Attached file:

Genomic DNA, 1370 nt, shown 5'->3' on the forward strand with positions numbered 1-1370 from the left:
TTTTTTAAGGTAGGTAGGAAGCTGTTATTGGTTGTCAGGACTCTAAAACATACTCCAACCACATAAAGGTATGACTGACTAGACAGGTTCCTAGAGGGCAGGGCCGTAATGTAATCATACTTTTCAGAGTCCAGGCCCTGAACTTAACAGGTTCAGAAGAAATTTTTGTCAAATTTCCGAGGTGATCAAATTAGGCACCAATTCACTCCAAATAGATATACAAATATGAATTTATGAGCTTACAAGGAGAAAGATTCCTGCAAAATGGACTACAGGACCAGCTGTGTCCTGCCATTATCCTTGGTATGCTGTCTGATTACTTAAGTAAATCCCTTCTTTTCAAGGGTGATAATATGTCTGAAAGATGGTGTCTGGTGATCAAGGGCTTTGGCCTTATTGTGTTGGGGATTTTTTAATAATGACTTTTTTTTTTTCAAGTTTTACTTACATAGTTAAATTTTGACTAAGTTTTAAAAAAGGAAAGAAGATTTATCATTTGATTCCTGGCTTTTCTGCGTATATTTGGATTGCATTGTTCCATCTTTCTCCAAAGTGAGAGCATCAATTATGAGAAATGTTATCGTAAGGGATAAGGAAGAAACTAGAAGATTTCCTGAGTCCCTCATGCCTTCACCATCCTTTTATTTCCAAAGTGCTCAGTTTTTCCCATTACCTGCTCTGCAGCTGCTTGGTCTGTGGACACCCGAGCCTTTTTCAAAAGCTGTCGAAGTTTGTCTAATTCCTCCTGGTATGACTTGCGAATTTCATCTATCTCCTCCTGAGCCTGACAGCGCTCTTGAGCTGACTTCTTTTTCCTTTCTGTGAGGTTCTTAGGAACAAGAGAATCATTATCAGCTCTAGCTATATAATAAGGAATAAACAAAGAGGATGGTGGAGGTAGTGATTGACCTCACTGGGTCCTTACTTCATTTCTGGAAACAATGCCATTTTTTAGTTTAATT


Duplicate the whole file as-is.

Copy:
Genomic DNA, 1370 nt, shown 5'->3' on the forward strand with positions numbered 1-1370 from the left:
TTTTTTAAGGTAGGTAGGAAGCTGTTATTGGTTGTCAGGACTCTAAAACATACTCCAACCACATAAAGGTATGACTGACTAGACAGGTTCCTAGAGGGCAGGGCCGTAATGTAATCATACTTTTCAGAGTCCAGGCCCTGAACTTAACAGGTTCAGAAGAAATTTTTGTCAAATTTCCGAGGTGATCAAATTAGGCACCAATTCACTCCAAATAGATATACAAATATGAATTTATGAGCTTACAAGGAGAAAGATTCCTGCAAAATGGACTACAGGACCAGCTGTGTCCTGCCATTATCCTTGGTATGCTGTCTGATTACTTAAGTAAATCCCTTCTTTTCAAGGGTGATAATATGTCTGAAAGATGGTGTCTGGTGATCAAGGGCTTTGGCCTTATTGTGTTGGGGATTTTTTAATAATGACTTTTTTTTTTTCAAGTTTTACTTACATAGTTAAATTTTGACTAAGTTTTAAAAAAGGAAAGAAGATTTATCATTTGATTCCTGGCTTTTCTGCGTATATTTGGATTGCATTGTTCCATCTTTCTCCAAAGTGAGAGCATCAATTATGAGAAATGTTATCGTAAGGGATAAGGAAGAAACTAGAAGATTTCCTGAGTCCCTCATGCCTTCACCATCCTTTTATTTCCAAAGTGCTCAGTTTTTCCCATTACCTGCTCTGCAGCTGCTTGGTCTGTGGACACCCGAGCCTTTTTCAAAAGCTGTCGAAGTTTGTCTAATTCCTCCTGGTATGACTTGCGAATTTCATCTATCTCCTCCTGAGCCTGACAGCGCTCTTGAGCTGACTTCTTTTTCCTTTCTGTGAGGTTCTTAGGAACAAGAGAATCATTATCAGCTCTAGCTATATAATAAGGAATAAACAAAGAGGATGGTGGAGGTAGTGATTGACCTCACTGGGTCCTTACTTCATTTCTGGAAACAATGCCATTTTTTAGTTTAATT